Black Scholar
from Urgent Tasks - Number 12
by Richard W. Thomas
Summer 1981

I first became aware of the significance of C. L. R. James's works in the history education of Black students in predominantly white "universities during a European History Survey class in the mid-1960's. Luckily for me and the few Black students in the course, I had already read with great interest and pride James's book, The Black Jacobins, which vividly described the story of Black revolt in French San Domingo (known today as Haiti). The historical evidence of the connection between this Black revolt and the French Revolution enabled me and the other Black students to do battle with an arrogant white professor who was determined to relegate the significance of this Black revolt to little more than a localized slave riot. Under my constant questioning, the professor was forced to acknowledge the international significance of this Black revolt (the only successful slave revolt in modern history), as well as its impact upon the course of European and American history. It was not easy for a white American professor teaching a European survey course to acknowledge the contribution of a Black slave, Toussaint L'Ouverture, to the success of the French Revolution.

This white professor was not atypical in his assumptions about Black history. Most white history professors in predominantly white universities considered Black history as outside of the purview of mainstream American and European history. Most certainly, Black history could not shed any light upon such monumental "white" historical events as the French Revolution! In short, James's Black Jacobins helped us to challenge this view of white history. We were able to show the historical connections between European economic and political developments and the slave trade, and more importantly for us as Black students, the intimate connection between the French Revolution and the Black revolt in San Domingo. For Black students in a lily-white "European" survey course, such historical connections helped to foster an understanding of the role and nature of Black events in modern history.

Another book by James, A History of Pan-African Revolt, contributed even more to our historical education as Black students. Even if predominantly white universities managed to come up with a few token courses in Black history (usually taught by someone trained in another field and "drafted" to teach a Black course as a sop to radical Black students), these courses were very seldom devoted to a systematic "comparative" perspective. Realizing that Black experiences in the Caribbean, United States, and Africa were all linked by survival and struggle, we were drawn toward James's A History of Pan-African Revolt. This "Pan-African" perspective was particularly helpful for those of us involved in Black radical student organizations composed of West Indian, African and Afro-American students; it provided us with a common historical legacy bound up in capitalism, racism and imperialism, and made ever clearer to us our common and interrelated historic struggles against these forces. The book proved indispensable for those of us who were en route to careers as professional historians. A History of Pan-African Revolt greatly aided us in comprehending the interconnections among Black struggles in San Domingo, Africa and the United States. This Pan-African perspective laid the foundation for many of us who years later would become interested in working in the field of the African Diaspora.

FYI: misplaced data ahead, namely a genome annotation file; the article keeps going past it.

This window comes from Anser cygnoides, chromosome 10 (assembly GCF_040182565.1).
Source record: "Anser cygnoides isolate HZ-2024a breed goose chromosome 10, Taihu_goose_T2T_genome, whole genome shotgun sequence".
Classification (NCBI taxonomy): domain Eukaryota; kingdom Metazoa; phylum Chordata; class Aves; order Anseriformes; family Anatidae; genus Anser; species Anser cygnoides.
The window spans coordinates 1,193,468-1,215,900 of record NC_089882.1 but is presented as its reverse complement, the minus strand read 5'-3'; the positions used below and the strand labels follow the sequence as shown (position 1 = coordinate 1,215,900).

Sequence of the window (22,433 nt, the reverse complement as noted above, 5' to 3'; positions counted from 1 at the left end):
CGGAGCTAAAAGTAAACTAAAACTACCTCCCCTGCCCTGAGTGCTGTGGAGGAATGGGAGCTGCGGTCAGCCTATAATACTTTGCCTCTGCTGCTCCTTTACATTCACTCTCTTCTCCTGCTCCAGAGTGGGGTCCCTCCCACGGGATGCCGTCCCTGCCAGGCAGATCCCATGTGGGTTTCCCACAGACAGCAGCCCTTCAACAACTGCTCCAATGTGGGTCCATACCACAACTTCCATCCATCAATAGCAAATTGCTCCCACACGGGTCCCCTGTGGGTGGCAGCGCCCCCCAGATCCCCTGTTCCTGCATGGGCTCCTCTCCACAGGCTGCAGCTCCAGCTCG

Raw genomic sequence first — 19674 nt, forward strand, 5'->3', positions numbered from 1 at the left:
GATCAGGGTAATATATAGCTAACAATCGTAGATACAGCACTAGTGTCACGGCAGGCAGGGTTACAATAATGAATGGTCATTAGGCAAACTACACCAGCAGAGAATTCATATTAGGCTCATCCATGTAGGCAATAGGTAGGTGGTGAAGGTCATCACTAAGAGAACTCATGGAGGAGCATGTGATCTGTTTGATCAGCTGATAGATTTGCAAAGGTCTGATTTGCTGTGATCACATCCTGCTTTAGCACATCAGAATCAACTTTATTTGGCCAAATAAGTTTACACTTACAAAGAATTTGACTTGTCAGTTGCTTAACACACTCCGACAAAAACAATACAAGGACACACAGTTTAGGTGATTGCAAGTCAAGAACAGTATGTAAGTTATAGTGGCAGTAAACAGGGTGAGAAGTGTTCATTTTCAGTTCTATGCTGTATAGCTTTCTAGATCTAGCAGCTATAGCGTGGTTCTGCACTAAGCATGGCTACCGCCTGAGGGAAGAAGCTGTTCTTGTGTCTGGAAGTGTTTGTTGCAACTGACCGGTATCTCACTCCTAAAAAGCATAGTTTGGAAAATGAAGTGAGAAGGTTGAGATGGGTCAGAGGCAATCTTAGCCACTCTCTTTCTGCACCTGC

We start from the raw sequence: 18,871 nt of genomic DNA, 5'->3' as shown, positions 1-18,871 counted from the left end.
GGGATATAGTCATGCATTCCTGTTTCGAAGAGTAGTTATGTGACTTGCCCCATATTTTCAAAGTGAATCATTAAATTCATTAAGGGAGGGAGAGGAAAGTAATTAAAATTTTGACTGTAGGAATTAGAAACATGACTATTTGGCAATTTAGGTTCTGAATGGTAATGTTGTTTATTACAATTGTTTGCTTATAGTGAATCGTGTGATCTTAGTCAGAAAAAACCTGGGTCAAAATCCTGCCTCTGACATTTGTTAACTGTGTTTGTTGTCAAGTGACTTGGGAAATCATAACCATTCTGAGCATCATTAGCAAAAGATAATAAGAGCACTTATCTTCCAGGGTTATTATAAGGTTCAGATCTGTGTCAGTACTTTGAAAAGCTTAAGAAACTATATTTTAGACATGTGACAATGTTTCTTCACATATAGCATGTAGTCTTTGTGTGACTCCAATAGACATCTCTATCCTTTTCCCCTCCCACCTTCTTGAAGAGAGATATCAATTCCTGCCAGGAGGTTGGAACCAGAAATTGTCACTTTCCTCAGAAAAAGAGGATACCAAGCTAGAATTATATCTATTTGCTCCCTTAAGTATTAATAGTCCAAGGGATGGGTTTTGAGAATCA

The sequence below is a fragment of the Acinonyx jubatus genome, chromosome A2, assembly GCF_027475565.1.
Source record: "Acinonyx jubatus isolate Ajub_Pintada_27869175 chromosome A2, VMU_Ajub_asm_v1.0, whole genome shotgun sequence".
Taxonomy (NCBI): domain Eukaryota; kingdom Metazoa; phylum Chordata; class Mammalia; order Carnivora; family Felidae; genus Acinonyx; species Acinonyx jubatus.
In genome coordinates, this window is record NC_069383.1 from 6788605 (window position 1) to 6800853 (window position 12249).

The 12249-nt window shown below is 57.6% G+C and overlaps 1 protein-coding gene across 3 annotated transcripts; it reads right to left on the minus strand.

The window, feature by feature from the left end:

By far the most dramatic impression made on me by C. L. R. James was his appearance on the campus of Michigan State University in the late 1960's. He had been invited by the late James Hooker, a specialist in African history, who had just completed a book on George Padmore entitled Black Revolutionary. James's physical appearance made an immediate imprint on my mind. He was dark during a time when the Black revolution in America was still wrestling with color prejudice within the Black community; dark-skinned Afro-Americans on white college campuses were waging a struggle against white racism and fighting against the overt and covert "color-struck" syndrome of fellow Afro-Americans. As trite as it might seem today, I was doubly proud of that grand old man: he was not only a Black man but also a "dark" Black man. (By this time I was still recovering from having read DuBois' references to Garvey as "Black and ugly.") During the latter part of his lecture, James would confirm my "need" for a "dark" model. James had just finished a splendid discussion about his experience with Kwame Nkrumah and George Padmore when he asked those of us with tape recorders to turn them off. He then mentioned one of the reasons why Padmore and he had left the West Indies: "dark" Blacks could not succeed very well at home. This struck me deeply. Other dark Afro-Americans and I were not alone in this double battle; even the great C. L. R. James had felt his own people's color bias!

James discussed other things that evening, among them DuBois' Black Reconstruction. After the talk, I had a brief chat with him. Perhaps to him I was just another faceless Black undergraduate history student in search of some meaning in the Black struggle, but to me James was one of my first "dark" intellectual models in a white world which emphasized pride of white skin and in a "Black" world which was still struggling with the question of whether Black was really beautiful.

Richard Thomas is a labor historian specializing in Black labor history and labor and race relations. He is an Associate Professor in the College of Urban Development at Michigan State University, East Lansing, Michigan.

Back to Urgent Tasks Number 12

Back to Main